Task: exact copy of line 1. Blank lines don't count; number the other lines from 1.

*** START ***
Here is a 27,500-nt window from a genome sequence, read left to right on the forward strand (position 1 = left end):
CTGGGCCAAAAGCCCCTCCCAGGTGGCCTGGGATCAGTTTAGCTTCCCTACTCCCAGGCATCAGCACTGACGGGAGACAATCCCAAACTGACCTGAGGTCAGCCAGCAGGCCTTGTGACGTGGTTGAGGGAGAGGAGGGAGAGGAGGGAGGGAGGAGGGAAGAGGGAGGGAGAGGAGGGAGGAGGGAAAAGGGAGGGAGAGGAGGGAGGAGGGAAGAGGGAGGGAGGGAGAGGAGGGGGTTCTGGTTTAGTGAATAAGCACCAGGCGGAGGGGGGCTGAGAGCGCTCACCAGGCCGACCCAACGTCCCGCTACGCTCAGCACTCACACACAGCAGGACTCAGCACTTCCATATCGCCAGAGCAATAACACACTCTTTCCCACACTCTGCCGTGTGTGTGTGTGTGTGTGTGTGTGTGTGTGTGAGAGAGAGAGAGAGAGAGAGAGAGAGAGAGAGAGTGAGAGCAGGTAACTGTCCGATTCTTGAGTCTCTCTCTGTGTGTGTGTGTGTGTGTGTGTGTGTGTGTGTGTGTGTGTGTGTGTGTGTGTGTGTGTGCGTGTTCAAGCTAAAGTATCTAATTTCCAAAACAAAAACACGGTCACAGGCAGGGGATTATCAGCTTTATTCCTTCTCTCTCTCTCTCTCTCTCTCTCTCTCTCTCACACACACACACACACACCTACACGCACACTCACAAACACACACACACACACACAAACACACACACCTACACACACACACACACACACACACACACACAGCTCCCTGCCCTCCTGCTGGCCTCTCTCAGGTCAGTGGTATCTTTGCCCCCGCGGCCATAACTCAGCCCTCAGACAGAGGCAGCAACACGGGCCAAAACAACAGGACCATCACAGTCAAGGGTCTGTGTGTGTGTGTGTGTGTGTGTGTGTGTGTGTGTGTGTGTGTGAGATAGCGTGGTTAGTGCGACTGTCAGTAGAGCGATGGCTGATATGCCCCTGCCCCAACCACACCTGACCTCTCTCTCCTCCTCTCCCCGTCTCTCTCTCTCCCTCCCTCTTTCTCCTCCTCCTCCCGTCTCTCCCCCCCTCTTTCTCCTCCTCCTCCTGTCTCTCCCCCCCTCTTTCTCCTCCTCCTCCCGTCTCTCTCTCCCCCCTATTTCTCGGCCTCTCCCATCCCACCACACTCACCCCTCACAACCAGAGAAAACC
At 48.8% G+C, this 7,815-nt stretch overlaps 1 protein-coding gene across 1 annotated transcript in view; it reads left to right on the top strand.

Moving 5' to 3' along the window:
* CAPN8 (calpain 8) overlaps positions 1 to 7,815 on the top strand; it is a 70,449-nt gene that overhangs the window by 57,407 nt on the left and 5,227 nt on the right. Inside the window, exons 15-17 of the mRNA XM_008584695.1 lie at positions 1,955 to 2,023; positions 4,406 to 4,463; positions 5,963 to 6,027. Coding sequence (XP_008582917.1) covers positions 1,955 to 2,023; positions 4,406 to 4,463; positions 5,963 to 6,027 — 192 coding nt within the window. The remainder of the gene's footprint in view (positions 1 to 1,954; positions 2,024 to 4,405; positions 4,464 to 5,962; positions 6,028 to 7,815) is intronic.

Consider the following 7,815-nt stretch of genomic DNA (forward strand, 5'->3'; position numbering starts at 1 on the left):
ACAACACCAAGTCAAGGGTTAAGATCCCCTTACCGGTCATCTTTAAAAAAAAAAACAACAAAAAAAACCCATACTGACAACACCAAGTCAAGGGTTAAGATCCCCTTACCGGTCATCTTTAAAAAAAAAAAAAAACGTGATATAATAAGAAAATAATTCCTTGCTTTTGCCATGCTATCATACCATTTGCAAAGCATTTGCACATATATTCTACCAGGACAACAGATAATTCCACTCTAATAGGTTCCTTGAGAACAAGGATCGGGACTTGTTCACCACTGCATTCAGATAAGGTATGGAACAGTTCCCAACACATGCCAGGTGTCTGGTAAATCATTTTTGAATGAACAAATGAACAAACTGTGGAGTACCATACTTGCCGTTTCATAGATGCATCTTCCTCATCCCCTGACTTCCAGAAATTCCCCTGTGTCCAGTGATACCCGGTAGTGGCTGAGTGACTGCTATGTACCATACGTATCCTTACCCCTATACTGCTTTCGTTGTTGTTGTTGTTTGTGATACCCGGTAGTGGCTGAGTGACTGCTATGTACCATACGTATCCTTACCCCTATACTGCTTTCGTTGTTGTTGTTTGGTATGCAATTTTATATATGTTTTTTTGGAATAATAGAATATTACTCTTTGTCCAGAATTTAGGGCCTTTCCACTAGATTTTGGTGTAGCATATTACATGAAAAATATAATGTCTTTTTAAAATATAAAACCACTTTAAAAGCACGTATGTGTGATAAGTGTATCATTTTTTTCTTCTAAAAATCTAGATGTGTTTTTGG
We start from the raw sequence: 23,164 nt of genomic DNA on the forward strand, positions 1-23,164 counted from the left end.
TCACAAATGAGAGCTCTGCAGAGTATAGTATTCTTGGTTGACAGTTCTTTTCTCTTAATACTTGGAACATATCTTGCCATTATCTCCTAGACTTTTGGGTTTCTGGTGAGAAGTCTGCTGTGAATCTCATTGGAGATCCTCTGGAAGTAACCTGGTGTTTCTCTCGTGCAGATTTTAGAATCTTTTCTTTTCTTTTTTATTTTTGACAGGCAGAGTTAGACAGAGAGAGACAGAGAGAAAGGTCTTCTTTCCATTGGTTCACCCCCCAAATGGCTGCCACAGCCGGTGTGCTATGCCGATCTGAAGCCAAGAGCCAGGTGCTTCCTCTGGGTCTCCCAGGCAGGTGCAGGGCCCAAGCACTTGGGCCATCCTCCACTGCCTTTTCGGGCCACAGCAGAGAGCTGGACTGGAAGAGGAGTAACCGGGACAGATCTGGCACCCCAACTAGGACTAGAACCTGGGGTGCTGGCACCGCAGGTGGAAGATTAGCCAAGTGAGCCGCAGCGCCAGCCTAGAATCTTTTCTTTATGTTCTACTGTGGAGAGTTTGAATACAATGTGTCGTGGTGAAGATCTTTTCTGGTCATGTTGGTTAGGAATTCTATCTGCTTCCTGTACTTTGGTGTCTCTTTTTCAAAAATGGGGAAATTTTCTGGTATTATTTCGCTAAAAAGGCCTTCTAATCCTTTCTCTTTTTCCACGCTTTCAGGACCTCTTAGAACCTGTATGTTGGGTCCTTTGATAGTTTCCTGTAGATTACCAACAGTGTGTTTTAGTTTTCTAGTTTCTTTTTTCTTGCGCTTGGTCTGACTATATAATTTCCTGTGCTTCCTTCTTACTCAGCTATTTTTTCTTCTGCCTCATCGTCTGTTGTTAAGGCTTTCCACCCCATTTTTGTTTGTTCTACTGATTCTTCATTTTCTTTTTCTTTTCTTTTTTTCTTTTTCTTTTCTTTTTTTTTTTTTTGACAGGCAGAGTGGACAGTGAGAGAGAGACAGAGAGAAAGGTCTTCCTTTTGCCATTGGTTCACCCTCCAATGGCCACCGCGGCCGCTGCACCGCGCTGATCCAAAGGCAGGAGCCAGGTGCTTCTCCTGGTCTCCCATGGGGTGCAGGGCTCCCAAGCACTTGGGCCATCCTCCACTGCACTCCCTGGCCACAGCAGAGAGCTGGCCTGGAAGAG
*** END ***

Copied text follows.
Here is a 27,500-nt window from a genome sequence, read left to right on the forward strand (position 1 = left end):